Wellington propertymarket

PHOTO: Houses in Wellington. FILE

If Labour is re-elected, they have pledged to initiate a rebate pilot program aimed at homeowners who enhance the energy efficiency, warmth, and dryness of their homes. This three-year pilot program will cater to homeowners who undertake a “deep retrofit,” a complete insulation upgrade, or the electrification of their current residences. Under this scheme, eligible participants could receive rebates of up to $18,000.

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The estimated cost of this policy over a four-year period is $81.6 million, with funding to be drawn from the Climate Emergency Response Fund. Megan Woods, the spokesperson for building and construction, energy, and resources, emphasized the significant potential of warmer, dryer homes in reducing energy consumption and, consequently, emissions. This potential is particularly pronounced when transitioning from gas-powered appliances to electric ones.

Woods stated, “Every individual deserves to reside in a well-heated and dry home. We are aware that a substantial portion of New Zealand’s housing stock lacks energy efficiency. The rebate program introduced today will not only lower emissions and reduce household energy bills but also stimulate demand for deep retrofits and create employment opportunities.”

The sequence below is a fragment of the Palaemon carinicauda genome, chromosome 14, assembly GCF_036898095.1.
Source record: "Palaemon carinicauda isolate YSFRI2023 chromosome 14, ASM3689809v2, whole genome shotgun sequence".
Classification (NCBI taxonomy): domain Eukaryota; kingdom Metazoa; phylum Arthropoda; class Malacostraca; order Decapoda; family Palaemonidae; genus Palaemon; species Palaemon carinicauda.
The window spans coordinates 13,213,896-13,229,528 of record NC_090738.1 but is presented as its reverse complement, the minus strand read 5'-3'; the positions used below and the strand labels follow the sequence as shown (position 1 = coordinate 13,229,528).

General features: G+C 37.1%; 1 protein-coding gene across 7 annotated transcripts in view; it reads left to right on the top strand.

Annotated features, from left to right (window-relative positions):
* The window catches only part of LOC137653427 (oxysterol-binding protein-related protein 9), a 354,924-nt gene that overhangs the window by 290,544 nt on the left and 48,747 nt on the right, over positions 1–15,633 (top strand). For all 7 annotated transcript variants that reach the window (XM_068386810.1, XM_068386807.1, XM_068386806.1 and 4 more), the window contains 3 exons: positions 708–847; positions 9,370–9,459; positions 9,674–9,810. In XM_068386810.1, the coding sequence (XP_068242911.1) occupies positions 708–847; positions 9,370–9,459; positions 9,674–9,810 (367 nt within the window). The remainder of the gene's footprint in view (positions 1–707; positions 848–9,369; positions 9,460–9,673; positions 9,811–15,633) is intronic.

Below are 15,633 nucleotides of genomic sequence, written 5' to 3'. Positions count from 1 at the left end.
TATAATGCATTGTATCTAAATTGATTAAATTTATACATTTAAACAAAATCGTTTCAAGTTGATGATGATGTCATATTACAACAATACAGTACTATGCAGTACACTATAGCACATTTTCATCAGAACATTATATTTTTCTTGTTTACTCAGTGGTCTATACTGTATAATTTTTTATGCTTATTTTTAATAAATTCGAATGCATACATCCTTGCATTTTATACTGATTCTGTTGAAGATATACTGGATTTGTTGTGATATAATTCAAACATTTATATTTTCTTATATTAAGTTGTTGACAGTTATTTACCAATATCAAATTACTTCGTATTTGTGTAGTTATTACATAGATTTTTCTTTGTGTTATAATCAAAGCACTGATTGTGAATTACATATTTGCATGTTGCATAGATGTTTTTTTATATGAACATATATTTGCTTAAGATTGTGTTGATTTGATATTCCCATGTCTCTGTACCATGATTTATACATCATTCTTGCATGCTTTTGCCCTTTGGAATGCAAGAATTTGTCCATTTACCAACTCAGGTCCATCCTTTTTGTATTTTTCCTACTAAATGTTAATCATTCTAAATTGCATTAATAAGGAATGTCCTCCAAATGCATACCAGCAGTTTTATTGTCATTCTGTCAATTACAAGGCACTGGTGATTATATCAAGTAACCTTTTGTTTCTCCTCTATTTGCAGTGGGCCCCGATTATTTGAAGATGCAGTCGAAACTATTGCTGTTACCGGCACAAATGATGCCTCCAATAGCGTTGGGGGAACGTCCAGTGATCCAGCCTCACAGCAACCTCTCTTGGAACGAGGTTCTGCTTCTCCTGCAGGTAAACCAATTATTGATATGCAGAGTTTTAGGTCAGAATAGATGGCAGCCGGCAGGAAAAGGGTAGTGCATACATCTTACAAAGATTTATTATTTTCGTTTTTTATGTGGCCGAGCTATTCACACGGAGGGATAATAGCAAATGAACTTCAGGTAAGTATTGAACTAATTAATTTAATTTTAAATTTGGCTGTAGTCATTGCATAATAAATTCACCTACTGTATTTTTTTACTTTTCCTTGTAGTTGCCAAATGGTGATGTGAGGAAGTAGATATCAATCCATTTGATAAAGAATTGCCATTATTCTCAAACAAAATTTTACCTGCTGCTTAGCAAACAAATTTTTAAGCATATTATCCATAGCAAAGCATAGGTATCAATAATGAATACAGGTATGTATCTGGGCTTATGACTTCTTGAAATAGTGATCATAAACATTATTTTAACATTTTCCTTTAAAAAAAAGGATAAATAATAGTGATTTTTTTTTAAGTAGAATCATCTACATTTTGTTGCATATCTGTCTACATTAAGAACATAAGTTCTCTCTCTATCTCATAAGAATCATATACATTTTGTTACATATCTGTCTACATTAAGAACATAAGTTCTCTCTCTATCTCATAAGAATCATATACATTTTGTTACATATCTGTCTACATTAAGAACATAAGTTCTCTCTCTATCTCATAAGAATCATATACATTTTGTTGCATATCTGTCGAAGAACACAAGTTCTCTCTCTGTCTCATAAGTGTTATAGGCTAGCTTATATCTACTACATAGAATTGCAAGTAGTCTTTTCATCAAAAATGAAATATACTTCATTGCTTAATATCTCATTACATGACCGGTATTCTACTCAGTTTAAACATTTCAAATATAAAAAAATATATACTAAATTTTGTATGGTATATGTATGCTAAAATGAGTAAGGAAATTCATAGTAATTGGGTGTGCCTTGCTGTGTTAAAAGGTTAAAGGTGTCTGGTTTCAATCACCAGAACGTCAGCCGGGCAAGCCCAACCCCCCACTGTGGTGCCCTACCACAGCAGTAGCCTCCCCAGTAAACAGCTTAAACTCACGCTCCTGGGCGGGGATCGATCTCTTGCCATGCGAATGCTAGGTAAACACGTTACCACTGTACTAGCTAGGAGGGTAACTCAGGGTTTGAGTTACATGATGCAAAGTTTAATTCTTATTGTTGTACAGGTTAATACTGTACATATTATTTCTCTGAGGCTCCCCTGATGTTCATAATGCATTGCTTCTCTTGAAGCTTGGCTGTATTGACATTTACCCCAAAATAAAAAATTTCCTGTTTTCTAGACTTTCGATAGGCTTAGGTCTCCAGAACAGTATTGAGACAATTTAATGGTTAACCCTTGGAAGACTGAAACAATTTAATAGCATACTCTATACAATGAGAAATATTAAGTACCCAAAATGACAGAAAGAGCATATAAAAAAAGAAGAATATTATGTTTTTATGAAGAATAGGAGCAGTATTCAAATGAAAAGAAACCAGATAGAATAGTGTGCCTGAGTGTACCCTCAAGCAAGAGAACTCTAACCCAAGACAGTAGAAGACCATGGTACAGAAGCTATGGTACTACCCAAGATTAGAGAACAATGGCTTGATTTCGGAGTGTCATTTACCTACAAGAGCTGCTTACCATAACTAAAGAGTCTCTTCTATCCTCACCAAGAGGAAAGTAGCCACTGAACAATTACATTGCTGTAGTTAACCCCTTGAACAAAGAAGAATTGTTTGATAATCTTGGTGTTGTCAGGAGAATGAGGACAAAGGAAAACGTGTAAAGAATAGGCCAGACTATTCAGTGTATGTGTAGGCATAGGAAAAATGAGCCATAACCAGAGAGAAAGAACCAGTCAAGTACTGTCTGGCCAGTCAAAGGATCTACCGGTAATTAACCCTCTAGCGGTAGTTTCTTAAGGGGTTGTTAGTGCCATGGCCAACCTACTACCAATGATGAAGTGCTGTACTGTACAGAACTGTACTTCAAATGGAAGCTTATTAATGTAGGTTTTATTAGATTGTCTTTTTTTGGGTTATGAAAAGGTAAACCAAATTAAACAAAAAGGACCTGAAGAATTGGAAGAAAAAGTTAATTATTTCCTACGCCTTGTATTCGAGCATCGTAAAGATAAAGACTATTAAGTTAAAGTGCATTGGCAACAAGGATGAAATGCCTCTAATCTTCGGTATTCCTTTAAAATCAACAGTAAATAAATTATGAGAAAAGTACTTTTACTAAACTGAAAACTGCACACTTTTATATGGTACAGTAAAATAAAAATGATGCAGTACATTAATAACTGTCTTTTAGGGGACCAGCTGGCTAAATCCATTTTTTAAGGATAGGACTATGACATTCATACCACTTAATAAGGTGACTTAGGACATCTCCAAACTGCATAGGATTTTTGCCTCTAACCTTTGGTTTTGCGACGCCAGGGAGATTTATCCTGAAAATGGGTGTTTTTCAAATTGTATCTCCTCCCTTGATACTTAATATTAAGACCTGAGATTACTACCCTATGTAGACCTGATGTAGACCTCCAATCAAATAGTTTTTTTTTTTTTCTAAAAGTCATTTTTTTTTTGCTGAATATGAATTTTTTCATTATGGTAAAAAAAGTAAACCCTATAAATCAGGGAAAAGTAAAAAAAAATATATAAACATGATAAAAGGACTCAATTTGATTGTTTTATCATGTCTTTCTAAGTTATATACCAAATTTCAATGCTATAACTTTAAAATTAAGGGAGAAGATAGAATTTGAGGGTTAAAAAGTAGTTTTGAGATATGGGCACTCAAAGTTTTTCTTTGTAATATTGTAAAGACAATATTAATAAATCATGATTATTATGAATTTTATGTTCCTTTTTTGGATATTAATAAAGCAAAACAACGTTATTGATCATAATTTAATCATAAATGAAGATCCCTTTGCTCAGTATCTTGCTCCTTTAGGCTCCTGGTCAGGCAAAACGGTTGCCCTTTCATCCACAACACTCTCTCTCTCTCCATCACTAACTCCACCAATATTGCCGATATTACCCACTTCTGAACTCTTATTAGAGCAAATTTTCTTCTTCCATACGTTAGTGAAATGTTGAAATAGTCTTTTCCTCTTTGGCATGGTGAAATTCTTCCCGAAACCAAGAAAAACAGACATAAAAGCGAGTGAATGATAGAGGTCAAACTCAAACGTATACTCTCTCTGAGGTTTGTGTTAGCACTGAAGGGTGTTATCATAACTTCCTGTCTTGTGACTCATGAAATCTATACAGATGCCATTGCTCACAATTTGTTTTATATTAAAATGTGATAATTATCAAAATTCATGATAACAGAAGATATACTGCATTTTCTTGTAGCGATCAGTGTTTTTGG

A “deep retrofit,” eligible for a rebate of 30% of the total cost, up to $18,000, focuses on optimizing energy efficiency through a comprehensive approach that encompasses the entire house. This approach differs from conventional retrofits, which typically target isolated systems for improvement, such as ventilation or insulation.

For homes where a deep retrofit is unnecessary, especially those already reliant on electricity, an insulation rebate of up to $7,000 may be applicable under this policy. The transition away from gas in New Zealand homes, aimed at reducing carbon emissions, can also benefit from a rebate of up to $3,000 for households making this switch.

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Megan Woods stressed the importance of energy efficiency as a crucial element in clean energy transitions, offering rapid and cost-effective emissions reductions while simultaneously lowering household energy costs and enhancing energy security. These rebates open up the possibility of energy efficiency improvements for everyday homeowners in New Zealand.

This initiative builds upon previous government efforts, including the Warmer Kiwi Homes program, which facilitated 100,000 retrofits for lower-income New Zealanders, and the Healthy Homes standards for renters. Woods highlighted that this policy represents a “win-win” situation for both New Zealand households and the environment.

In August, the Green Party unveiled a policy that would cover up to 25% of the expenses associated with zero-carbon home upgrades, such as rooftop solar installations, heat pumps, and improved insulation like double-glazed windows.

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To summarize, Labour’s retrofit rebate election promise includes:

  1. Rebates of up to $18,000 for deep retrofits of existing homes.
  2. Encouragement of measures like air tightness, insulation, double-glazing, and electrification.
  3. Rebates of up to $7,000 for partial retrofits, such as double-glazing and insulation.
  4. Rebates of up to $3,000 for households transitioning to electricity and abandoning gas usage.